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Taking Issue   |    
You Must Read This
Jeffrey L. Geller, M.D., M.P.H.
Psychiatric Services 2001; doi: 10.1176/appi.ps.52.3.265
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Involuntary outpatient commitment is a contemporary lightning-rod issue in American psychiatry. Its assets and liabilities are all too often lost sight of in a cacophonous bluster that obscures reasoned positions. This month's special section clarifies issues related to outpatient commitment by providing a range of opinions and the data currently available.

Why all the brouhaha now about coercion and involuntariness in community settings? Throughout the 20th century, psychiatry has had the authority to require compliance with outpatient treatment. It has exercised this authority within a belief system that has viewed benevolent coercion as necessary for treating some persons with serious mental illness. For example, in 1938 a total of 2,269 of 26,086 patients in the Massachusetts state hospital system (8.6 percent) were on "visit status." These patients lived outside the hospital, received some form of supervision, and could be returned to the institution at the superintendent's discretion. That discussions of coercion or involuntariness now focus on coercion outside of institutions may simply reflect the fact that most potential beneficiaries now live outside of state hospitals.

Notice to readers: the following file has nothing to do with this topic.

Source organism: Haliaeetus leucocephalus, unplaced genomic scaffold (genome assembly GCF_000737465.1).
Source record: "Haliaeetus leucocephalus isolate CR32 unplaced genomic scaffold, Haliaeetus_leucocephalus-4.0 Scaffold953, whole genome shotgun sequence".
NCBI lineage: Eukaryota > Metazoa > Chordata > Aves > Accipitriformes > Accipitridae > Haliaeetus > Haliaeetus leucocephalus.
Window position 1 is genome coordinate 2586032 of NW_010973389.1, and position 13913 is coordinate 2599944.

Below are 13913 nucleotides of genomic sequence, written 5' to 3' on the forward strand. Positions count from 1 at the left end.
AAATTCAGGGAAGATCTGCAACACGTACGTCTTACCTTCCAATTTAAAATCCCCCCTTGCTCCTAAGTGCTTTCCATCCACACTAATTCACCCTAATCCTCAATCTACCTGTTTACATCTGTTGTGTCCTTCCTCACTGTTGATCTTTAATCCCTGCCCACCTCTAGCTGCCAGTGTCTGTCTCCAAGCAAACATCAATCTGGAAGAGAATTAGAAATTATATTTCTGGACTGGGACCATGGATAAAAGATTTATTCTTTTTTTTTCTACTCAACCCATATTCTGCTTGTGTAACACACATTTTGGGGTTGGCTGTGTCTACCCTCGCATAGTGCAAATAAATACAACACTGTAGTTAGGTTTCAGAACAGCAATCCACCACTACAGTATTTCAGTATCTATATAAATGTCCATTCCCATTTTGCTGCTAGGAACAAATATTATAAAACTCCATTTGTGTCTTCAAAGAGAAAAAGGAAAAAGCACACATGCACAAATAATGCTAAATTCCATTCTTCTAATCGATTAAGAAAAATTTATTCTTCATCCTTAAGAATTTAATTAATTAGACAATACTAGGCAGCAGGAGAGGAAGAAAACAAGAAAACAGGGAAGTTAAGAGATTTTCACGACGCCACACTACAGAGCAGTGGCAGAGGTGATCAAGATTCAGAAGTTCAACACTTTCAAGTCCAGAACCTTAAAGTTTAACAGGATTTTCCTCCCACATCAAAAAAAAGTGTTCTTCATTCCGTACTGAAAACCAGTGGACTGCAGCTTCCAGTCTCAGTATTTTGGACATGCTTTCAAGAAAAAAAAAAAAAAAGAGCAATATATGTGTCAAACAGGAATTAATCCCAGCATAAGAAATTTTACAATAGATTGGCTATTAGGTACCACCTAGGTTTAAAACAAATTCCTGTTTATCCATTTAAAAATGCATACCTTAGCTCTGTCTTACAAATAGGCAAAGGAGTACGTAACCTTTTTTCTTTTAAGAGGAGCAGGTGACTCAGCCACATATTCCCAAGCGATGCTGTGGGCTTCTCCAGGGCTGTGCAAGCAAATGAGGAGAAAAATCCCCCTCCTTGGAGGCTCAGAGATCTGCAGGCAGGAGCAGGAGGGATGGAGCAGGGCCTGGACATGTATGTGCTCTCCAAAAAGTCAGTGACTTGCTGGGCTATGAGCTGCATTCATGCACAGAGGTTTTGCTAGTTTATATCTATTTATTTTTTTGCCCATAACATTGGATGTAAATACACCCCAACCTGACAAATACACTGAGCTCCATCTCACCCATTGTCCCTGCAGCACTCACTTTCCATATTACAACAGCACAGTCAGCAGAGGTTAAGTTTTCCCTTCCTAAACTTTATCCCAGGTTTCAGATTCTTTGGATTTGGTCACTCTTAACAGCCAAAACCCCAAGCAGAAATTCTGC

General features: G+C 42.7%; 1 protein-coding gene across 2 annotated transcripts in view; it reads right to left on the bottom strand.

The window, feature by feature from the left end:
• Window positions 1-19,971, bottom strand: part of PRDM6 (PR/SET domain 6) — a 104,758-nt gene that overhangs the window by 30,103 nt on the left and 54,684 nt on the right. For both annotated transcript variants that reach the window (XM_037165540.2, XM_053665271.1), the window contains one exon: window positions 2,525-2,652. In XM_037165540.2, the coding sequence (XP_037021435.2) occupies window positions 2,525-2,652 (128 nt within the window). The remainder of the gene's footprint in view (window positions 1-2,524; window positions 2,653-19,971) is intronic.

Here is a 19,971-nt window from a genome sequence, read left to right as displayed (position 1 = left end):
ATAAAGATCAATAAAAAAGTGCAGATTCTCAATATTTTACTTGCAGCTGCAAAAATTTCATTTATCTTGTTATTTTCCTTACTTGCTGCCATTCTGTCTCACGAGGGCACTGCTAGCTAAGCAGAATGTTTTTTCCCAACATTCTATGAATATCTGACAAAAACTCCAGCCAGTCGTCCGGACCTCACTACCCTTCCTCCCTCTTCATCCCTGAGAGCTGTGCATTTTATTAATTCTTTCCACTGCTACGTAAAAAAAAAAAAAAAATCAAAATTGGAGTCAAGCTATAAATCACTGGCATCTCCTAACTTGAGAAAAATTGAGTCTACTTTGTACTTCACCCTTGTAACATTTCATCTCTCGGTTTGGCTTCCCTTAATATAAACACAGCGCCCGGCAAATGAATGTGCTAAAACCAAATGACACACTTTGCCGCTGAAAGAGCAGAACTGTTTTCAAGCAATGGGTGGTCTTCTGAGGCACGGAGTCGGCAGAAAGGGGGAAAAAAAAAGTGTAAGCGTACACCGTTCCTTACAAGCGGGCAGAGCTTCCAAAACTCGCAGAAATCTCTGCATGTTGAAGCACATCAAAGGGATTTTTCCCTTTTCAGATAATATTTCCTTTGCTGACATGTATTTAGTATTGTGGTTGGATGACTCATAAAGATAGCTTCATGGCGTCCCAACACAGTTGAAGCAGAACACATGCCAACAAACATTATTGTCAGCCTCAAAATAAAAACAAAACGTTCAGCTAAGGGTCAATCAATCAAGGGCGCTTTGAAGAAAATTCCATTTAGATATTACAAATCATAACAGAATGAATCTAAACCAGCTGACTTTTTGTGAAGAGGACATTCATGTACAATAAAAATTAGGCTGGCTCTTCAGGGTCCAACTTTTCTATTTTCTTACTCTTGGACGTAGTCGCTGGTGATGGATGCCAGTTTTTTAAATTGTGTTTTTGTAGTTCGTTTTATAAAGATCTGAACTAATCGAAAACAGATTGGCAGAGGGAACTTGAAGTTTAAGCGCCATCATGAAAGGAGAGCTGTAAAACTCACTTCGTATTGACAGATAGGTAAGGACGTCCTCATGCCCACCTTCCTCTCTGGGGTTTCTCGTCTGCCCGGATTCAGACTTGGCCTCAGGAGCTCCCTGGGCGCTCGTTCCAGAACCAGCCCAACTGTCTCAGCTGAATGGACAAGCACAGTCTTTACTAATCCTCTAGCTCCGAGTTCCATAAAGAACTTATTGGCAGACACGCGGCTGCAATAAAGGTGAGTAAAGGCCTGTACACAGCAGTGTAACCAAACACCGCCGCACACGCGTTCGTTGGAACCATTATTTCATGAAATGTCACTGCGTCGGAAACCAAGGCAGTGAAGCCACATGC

As I read the papers in the special section, I noted several conclusions. Involuntary outpatient commitment should not be seen simply as a promise, problem, panacea, or Pandora's box. It is not a remedy for resource-poor community mental health programs. Adequate resources do not obviate the need for outpatient commitment for a select cohort of treatable persons who are noncompliant. Outpatient commitment should not be embraced as a means to address headline-grabbing random acts of violence. Any expansion of the use of outpatient commitment may initially require expanded or redeployed resources. The net expense or net savings of mental health care dollars is unclear. There is no evidence that those who favor outpatient commitment would not prefer voluntary outpatient treatment if it were shown to be equally effective.

Many questions remain unanswered. If outpatient commitment commits both patients and providers to treatment, whose commitment has the more robust effect on outcome? Given practical and ethical considerations, can a truly randomized, valid study of outpatient commitment be done? Where are the studies of the purported harm of outpatient commitment? Where is research on competency-based rather than dangerousness-based outpatient commitment?

In reading this special section, it is important to remember that the perception of coercion is a subjective experience along a broad continuum: one person's coercion may be another's permission.

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